Canada’s Supreme Court Rules Against the French and Fast Track to Top Tier Hotel Elite!

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About Gary Leff

Gary Leff is one of the foremost experts in the field of miles, points, and frequent business travel - a topic he has covered since 2002. Co-founder of frequent flyer community InsideFlyer.com, emcee of the Freddie Awards, and named one of the "World's Top Travel Experts" by Conde' Nast Traveler (2010-Present) Gary has been a guest on most major news media, profiled in several top print publications, and published broadly on the topic of consumer loyalty. More About Gary »

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Comments

  1. Weird title. I know we sometimes refer to each other as the French or francophones and English or anglophones (I’ll spare you all the other cute nicknames) in Canada but the plaintiffs are not actually French.

  2. Piece on Quebecois (yes they are no more “French” than Mexicans are “Spanish”) is amusing and I have relatives living in Montreal but I gotta say I sympathize with the position of the Francophones in Quebec and Canada in general. They are a minority surrounded and bombarded with the English language and US culture and they want to feel at home in their own country, where French is indeed one of the official languages. I wouldn’t resort to a lawsuit (except perhaps to make a point) but I’d be pretty annoyed if I couldn’t communicate in English with airline staff flying on one of the US carriers.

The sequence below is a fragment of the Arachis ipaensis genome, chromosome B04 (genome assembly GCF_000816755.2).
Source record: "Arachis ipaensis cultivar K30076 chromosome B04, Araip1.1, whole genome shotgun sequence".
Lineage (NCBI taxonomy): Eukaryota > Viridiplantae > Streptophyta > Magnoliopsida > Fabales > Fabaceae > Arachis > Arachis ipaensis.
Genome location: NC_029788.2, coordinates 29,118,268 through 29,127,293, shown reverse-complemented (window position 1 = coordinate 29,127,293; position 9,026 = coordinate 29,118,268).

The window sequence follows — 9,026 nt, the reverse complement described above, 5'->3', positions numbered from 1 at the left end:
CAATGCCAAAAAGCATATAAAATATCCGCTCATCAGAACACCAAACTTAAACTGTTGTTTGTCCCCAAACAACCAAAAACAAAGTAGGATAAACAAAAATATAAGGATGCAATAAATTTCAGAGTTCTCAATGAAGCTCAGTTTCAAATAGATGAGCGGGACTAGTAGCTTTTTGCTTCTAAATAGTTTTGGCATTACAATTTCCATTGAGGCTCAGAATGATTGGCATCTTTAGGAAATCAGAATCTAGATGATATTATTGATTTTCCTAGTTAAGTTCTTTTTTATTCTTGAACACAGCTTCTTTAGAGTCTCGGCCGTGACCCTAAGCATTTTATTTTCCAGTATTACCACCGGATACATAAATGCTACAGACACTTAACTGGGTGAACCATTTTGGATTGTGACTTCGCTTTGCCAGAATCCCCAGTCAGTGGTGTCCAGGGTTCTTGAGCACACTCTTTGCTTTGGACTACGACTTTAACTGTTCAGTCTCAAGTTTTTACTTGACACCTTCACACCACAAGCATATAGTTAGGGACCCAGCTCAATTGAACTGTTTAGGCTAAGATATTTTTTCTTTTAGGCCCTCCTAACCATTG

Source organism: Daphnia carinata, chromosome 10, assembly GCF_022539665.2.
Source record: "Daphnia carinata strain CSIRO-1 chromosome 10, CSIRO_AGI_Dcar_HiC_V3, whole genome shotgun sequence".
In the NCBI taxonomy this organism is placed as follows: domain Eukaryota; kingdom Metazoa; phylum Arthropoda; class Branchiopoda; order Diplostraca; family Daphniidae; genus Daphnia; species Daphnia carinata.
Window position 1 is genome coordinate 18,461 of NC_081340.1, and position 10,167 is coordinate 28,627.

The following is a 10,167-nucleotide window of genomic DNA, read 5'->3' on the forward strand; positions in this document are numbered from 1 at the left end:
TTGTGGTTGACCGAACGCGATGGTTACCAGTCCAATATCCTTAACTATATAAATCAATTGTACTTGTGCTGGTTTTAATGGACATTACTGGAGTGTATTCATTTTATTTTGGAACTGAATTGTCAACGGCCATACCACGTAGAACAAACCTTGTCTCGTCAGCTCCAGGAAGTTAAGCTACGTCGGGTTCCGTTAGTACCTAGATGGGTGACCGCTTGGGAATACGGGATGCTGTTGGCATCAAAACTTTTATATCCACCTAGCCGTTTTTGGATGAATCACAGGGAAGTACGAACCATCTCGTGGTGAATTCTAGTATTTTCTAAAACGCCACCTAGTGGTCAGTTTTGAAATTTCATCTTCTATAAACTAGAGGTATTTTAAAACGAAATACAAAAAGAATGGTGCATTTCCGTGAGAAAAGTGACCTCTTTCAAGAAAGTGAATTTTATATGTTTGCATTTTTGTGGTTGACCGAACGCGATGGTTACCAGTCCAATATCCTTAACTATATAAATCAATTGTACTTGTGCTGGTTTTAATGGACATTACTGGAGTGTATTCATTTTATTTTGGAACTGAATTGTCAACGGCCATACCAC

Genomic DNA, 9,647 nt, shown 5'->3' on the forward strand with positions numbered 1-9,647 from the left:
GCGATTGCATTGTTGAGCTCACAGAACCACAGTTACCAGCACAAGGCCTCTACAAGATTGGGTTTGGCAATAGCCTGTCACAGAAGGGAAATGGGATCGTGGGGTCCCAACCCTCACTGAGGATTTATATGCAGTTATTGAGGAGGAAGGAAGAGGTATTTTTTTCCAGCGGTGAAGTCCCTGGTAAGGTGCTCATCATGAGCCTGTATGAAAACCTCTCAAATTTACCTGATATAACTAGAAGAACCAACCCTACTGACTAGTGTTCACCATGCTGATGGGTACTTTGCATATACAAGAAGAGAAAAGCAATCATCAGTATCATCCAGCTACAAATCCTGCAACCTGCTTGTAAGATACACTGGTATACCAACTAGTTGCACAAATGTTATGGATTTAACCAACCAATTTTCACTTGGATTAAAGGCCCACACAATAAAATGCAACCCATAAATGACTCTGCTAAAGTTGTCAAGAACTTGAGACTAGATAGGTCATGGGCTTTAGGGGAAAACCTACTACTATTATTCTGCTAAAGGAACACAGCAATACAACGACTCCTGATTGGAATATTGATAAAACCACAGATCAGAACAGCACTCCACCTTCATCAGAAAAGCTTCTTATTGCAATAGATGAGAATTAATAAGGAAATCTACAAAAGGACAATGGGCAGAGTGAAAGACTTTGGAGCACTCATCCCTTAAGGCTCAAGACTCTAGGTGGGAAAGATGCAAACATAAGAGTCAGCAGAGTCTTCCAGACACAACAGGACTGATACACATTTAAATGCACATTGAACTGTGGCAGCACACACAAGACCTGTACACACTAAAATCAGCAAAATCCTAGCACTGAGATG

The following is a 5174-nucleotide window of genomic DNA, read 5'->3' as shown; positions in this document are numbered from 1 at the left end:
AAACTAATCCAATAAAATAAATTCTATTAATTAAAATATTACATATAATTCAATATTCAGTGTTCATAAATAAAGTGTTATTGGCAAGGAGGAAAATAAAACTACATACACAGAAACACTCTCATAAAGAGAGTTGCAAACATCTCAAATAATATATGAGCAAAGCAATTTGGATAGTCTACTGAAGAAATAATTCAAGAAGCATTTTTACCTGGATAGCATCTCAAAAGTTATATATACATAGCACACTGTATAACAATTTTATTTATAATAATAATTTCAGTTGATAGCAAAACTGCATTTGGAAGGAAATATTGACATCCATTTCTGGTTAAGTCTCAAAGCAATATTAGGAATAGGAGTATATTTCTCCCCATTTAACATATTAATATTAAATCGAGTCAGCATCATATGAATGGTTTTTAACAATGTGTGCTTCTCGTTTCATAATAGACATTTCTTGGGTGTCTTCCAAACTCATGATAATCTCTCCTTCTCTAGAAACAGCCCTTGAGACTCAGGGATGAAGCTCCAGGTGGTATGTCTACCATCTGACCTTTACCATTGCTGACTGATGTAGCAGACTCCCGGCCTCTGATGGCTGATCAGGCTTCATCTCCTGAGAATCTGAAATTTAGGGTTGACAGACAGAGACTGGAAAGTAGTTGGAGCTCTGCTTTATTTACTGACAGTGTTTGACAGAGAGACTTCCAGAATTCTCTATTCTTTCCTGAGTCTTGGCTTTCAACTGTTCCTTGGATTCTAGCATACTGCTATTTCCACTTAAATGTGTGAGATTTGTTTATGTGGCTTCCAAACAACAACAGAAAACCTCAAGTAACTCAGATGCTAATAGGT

3. Gary, your headline is misleading.

    The Supreme Court actually ruled in favour (with a “u”) of the plantiffs because AC violated the Official Languages Act, which requires the airline to offer bilingual service as a former government-owned company.

    The court ruled they were not entitled to financial damages, however, because (a) the Montreal Convention limits the claims that can be made against airlines flying internationally, and (b) the official apology from AC was considered fair and adequate compensation for the offense caused.

    BTW, while these two are obviously dicks for making a big deal of this in the first place, it was actually the government’s Commissioner of Official Languages who took the case to the Supreme Court on their behalf. Obviously there are larger legal issues related to bilingualism in this case or the SCOC wouldn’t have heard it.

  4. @kanor the availability source i wrote about in my original draft — which i failed to take out of the headline when the post was published but had already been removed from the body of the post — is already unavailable. For the first time ever a blogger killed a deal before even publishing a psot!

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